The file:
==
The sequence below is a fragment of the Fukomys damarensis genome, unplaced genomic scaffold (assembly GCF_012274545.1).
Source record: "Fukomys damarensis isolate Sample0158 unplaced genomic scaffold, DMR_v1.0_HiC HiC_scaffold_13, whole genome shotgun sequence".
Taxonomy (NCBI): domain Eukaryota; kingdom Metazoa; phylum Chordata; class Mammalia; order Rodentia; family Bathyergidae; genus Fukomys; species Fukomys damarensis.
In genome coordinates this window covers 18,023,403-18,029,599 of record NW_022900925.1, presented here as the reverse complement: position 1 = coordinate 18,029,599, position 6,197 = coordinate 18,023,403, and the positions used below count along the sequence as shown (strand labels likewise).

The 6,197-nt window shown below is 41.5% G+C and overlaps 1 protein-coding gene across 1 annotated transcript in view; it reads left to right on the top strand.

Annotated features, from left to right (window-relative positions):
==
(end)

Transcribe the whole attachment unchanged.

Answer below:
The sequence below is a fragment of the Fukomys damarensis genome, unplaced genomic scaffold (assembly GCF_012274545.1).
Source record: "Fukomys damarensis isolate Sample0158 unplaced genomic scaffold, DMR_v1.0_HiC HiC_scaffold_13, whole genome shotgun sequence".
Taxonomy (NCBI): domain Eukaryota; kingdom Metazoa; phylum Chordata; class Mammalia; order Rodentia; family Bathyergidae; genus Fukomys; species Fukomys damarensis.
In genome coordinates this window covers 18,023,403-18,029,599 of record NW_022900925.1, presented here as the reverse complement: position 1 = coordinate 18,029,599, position 6,197 = coordinate 18,023,403, and the positions used below count along the sequence as shown (strand labels likewise).

The 6,197-nt window shown below is 41.5% G+C and overlaps 1 protein-coding gene across 1 annotated transcript in view; it reads left to right on the top strand.

Annotated features, from left to right (window-relative positions):